Would you like some politics with your mushroom and truffle risotto? Some religion perhaps?

We had some neighbours over for dinner during the week. I was looking forward to it immensely. My partner had befriended them and thought they could do with a feed of non-frozen easy meals. They are a great couple, a fine arts student and a grind-core/punk musician. I have no idea what grind-core is, but get the impression that it’s a particular type of metal music. While I do like the idea of making friends with your neighbours, it seems I am too often away from home, and when I do come home, I’m tired, and looking to crawl into my own little cave for regeneration. My partner is much better at the whole thing. I was very much looking forward to riding on his coat tails.

Shimeji, Enoki, Chestnut, King Brown, Oyster mushroooms and thyme for mushroom and truffle risotto

Anyway, I wanted to whiz them up a delightful dish that would meet their vegetarian requirements. I decided to make my mushroom and truffle risotto. It is a dish I love dearly. It’s oh so easy, and hugely rewarding. I do believe it went down a treat. I used a whole selection of fresh mushrooms as well as the dried forest mushrooms required. The drizzle of truffle oil at the end makes the dish simply heavenly, unless of course, like my partner, you don’t like mushrooms.

Mushroom and truffle risotto

Heavens we had a great night, I was glad to make two new friends. They are a very bright and engaging young couple and I thoroughly enjoyed our dinner time discussions about politics and religion. All the great things one isn’t supposed to talk about. We had some great conversations about ethical and sustainable food, and it occurred to me that food doesn’t get much more sustainable than locally grown mushrooms! What fun I had!

Serves 4

20 grams dried forest mushrooms soaked in
2 cups boiled water
2 cups dry white wine
1 cup Aborio rice
1   onion, diced
1 clove garlic, crushed
1 tablespoon butter
1 tablespoon fresh thyme leaves
    parmesan cheese
    fresh ground black pepper and sea salt
2 teaspoons white truffle oil
1/2 teaspoon fresh thyme leaves and flowers for serving

In a small saucepan, soak the mushrooms in the boiled water for 30 minutes. Remove mushrooms from soaking liquid and chop roughly. Retain soaking liquid. Place a larger saucepan over a low heat, melt butter and add thyme, onion and garlic. Cook slowly till the onion goes transparent. Add rice. Cook, stirring till coated with butter. Add mushrooms and season liberally with fresh ground black pepper. Add white wine to the saucepan containing mushroom liquid, keep on the stove at the temperature just before boiling. Ladle liquid into the rice a little at a time, stirring till each ladle is fully absorbed. Continue This process until the rice is cooked, but still has a little bite in the centre. If you are running out of liquid, simply add some water to the wine/mushroom mix. Season with salt and pepper.* Stir through grated parmesan cheese, mixing till well combined.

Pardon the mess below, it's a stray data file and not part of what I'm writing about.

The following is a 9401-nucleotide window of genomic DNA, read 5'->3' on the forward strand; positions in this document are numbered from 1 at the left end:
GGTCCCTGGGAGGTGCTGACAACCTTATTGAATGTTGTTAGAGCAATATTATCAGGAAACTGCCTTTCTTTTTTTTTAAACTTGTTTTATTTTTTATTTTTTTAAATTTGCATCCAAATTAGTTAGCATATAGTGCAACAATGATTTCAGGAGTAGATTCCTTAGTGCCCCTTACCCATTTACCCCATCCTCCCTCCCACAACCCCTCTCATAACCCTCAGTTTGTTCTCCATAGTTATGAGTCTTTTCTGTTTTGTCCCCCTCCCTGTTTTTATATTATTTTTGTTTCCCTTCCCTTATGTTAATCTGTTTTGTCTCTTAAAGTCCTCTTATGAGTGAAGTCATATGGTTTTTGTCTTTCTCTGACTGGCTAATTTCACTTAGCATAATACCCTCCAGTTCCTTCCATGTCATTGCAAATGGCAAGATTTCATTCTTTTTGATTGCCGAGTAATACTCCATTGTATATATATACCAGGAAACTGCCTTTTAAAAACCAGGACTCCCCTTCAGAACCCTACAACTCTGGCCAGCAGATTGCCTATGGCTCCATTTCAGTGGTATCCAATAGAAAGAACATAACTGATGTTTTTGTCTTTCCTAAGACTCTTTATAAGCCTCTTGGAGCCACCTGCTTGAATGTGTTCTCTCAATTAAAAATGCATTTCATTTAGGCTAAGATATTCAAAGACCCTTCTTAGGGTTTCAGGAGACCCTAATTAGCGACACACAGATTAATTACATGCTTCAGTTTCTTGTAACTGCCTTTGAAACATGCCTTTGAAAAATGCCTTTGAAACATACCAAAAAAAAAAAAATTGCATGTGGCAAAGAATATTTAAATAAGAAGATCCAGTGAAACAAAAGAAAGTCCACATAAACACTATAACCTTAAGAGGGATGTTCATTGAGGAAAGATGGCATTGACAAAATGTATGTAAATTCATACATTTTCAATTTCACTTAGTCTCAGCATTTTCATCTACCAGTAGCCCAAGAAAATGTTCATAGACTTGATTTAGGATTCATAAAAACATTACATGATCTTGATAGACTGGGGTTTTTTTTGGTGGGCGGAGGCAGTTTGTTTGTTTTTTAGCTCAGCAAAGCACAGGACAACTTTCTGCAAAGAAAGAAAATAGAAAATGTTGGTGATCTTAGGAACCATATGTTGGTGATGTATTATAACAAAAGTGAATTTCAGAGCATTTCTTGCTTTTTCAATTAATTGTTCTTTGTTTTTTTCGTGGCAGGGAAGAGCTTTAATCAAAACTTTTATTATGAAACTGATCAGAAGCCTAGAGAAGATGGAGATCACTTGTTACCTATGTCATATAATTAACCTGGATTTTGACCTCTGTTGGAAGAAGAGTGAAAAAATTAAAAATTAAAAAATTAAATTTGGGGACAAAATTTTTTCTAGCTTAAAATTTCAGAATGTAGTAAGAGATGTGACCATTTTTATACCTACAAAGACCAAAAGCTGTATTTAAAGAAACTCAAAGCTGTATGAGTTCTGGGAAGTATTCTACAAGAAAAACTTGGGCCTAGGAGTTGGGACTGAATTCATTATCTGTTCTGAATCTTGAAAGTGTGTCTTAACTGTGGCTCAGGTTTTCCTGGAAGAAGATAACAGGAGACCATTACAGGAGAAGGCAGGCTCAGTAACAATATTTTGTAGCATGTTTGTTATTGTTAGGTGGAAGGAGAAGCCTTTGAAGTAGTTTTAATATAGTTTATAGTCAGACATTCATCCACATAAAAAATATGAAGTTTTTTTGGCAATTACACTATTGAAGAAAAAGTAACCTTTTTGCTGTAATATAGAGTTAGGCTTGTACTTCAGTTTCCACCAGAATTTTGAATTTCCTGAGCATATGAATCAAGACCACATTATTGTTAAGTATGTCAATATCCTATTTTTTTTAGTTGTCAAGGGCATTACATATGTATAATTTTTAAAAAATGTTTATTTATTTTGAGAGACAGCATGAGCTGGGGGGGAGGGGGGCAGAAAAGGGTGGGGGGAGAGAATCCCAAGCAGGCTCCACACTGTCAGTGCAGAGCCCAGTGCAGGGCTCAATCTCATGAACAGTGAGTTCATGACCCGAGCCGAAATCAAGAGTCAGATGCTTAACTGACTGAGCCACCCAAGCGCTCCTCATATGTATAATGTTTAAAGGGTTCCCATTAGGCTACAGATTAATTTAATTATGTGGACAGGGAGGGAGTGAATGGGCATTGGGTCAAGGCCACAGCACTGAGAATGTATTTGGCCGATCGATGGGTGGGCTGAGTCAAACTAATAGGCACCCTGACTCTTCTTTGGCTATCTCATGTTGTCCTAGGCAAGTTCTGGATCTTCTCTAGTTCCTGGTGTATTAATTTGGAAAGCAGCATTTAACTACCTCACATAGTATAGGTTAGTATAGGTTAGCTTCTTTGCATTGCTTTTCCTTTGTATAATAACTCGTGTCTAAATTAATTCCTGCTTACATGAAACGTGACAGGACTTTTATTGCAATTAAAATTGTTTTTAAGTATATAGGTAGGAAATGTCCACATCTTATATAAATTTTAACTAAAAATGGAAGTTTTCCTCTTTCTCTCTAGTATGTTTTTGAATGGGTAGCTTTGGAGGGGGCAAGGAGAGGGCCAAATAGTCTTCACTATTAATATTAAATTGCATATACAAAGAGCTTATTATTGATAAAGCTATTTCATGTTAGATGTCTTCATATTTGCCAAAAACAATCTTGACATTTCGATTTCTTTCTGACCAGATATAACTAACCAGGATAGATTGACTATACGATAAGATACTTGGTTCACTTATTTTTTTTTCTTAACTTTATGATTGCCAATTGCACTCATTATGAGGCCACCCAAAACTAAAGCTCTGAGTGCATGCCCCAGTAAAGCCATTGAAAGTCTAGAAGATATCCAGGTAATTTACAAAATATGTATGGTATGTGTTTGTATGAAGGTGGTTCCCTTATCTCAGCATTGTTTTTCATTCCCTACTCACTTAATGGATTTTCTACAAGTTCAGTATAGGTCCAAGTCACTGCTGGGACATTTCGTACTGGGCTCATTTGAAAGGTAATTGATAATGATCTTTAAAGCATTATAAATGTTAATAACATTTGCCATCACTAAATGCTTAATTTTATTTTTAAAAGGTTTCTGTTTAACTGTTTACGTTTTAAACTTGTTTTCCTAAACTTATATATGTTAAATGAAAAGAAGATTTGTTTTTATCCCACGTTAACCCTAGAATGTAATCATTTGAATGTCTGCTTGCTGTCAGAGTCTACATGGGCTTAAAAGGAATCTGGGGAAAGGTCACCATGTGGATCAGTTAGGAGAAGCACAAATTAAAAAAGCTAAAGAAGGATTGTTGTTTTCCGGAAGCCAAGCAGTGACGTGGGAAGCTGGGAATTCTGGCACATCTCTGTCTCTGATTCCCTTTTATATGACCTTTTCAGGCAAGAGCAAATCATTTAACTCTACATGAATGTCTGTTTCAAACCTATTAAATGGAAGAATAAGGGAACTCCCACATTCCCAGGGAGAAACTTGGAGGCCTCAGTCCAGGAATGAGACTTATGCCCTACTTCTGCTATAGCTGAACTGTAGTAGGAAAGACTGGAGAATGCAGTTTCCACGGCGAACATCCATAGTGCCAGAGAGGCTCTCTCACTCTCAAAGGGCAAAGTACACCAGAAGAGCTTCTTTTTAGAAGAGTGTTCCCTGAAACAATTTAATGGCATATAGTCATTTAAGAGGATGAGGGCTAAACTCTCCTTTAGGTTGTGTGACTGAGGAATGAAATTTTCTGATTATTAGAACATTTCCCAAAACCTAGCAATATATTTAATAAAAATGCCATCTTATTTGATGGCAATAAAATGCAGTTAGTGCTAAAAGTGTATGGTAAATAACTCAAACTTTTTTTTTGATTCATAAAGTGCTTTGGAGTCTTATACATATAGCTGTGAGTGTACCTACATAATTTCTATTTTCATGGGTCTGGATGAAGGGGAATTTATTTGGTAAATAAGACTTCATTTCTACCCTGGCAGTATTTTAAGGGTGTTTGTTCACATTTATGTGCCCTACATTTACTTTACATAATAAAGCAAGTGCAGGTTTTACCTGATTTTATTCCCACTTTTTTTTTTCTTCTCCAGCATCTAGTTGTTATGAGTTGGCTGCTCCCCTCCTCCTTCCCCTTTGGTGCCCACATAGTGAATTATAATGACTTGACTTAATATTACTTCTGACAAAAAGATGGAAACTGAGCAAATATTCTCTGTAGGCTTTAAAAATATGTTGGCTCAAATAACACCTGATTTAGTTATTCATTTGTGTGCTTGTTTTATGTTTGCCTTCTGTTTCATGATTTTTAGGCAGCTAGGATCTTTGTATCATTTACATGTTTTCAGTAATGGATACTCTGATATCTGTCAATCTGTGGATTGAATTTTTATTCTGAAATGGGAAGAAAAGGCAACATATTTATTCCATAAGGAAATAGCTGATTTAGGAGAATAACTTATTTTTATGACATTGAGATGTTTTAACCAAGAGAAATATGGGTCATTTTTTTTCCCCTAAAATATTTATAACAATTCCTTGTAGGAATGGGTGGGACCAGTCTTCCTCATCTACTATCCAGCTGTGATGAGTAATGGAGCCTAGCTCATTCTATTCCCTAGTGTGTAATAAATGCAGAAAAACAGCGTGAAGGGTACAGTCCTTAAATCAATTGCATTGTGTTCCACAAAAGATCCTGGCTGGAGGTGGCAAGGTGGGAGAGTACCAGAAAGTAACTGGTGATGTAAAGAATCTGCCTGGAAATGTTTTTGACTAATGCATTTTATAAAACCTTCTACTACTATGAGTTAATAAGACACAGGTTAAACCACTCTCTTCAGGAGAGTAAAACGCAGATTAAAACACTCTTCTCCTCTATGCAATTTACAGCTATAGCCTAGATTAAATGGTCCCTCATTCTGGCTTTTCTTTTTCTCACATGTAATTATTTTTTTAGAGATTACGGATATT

To serve: place a serve of risotto on the plate. Drizzle over ½ teaspoon of white truffle oil. Garnish with fresh ground black pepper and fresh thyme leaves/flowers.

*If you want to also use fresh mushrooms, simply sauté them in a pan with some black pepper and a little butter, and add to the risotto before stirring through the parmesan cheese. I like to leave the oyster mushrooms out and place them on top to garnish.  I prize them for their texture and delicate flavour, that is best preserved on top.

Advertisements

About Susan

Susan is the ACT Convenor of the Women's International League for Peace and Freedom. She is currently undertaking a PhD in International Relations. Susan continues to work on the Annual Civil Society Dialogue on Women, Peace and Security.
This entry was posted in Dinner, Thoughts. Bookmark the permalink.

One Response to Would you like some politics with your mushroom and truffle risotto? Some religion perhaps?

  1. Pingback: Mushroom and chestnut soup with crisp toppings | Susan's Sumptuous Suppers

Leave a Reply

Fill in your details below or click an icon to log in:

WordPress.com Logo

You are commenting using your WordPress.com account. Log Out / Change )

Twitter picture

You are commenting using your Twitter account. Log Out / Change )

Facebook photo

You are commenting using your Facebook account. Log Out / Change )

Google+ photo

You are commenting using your Google+ account. Log Out / Change )

Connecting to %s